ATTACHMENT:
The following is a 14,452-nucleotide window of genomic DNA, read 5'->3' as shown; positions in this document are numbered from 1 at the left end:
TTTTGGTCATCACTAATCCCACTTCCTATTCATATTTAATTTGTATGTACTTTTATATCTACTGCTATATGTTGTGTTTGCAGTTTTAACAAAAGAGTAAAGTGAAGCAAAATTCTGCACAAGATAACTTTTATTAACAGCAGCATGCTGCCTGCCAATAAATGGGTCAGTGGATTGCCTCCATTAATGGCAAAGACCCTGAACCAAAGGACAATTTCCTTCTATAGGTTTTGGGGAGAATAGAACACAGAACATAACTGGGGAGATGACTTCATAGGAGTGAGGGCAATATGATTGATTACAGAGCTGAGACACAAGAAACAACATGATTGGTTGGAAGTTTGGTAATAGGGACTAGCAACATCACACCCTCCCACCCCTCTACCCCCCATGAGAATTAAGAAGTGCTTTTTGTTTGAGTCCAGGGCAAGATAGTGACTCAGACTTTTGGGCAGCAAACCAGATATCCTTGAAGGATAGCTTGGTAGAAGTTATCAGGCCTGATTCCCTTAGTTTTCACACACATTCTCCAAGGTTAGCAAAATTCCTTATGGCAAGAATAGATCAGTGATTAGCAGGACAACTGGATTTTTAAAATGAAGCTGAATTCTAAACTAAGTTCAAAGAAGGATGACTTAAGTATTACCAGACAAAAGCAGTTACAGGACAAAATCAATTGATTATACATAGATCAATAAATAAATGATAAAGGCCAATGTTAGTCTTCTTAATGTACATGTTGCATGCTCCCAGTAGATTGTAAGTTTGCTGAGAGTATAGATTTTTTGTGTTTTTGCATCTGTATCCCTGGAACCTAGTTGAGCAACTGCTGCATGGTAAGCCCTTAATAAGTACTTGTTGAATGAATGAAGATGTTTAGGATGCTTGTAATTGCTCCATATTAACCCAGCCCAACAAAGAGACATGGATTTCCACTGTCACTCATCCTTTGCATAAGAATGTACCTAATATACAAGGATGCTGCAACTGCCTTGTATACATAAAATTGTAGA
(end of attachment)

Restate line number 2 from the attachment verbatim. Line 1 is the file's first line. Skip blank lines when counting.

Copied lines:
TTTTGGTCATCACTAATCCCACTTCCTATTCATATTTAATTTGTATGTACTTTTATATCTACTGCTATATGTTGTGTTTGCAGTTTTAACAAAAGAGTAAAGTGAAGCAAAATTCTGCACAAGATAACTTTTATTAACAGCAGCATGCTGCCTGCCAATAAATGGGTCAGTGGATTGCCTCCATTAATGGCAAAGACCCTGAACCAAAGGACAATTTCCTTCTATAGGTTTTGGGGAGAATAGAACACAGAACATAACTGGGGAGATGACTTCATAGGAGTGAGGGCAATATGATTGATTACAGAGCTGAGACACAAGAAACAACATGATTGGTTGGAAGTTTGGTAATAGGGACTAGCAACATCACACCCTCCCACCCCTCTACCCCCCATGAGAATTAAGAAGTGCTTTTTGTTTGAGTCCAGGGCAAGATAGTGACTCAGACTTTTGGGCAGCAAACCAGATATCCTTGAAGGATAGCTTGGTAGAAGTTATCAGGCCTGATTCCCTTAGTTTTCACACACATTCTCCAAGGTTAGCAAAATTCCTTATGGCAAGAATAGATCAGTGATTAGCAGGACAACTGGATTTTTAAAATGAAGCTGAATTCTAAACTAAGTTCAAAGAAGGATGACTTAAGTATTACCAGACAAAAGCAGTTACAGGACAAAATCAATTGATTATACATAGATCAATAAATAAATGATAAAGGCCAATGTTAGTCTTCTTAATGTACATGTTGCATGCTCCCAGTAGATTGTAAGTTTGCTGAGAGTATAGATTTTTTGTGTTTTTGCATCTGTATCCCTGGAACCTAGTTGAGCAACTGCTGCATGGTAAGCCCTTAATAAGTACTTGTTGAATGAATGAAGATGTTTAGGATGCTTGTAATTGCTCCATATTAACCCAGCCCAACAAAGAGACATGGATTTCCACTGTCACTCATCCTTTGCATAAGAATGTACCTAATATACAAGGATGCTGCAACTGCCTTGTATACATAAAATTGTAGA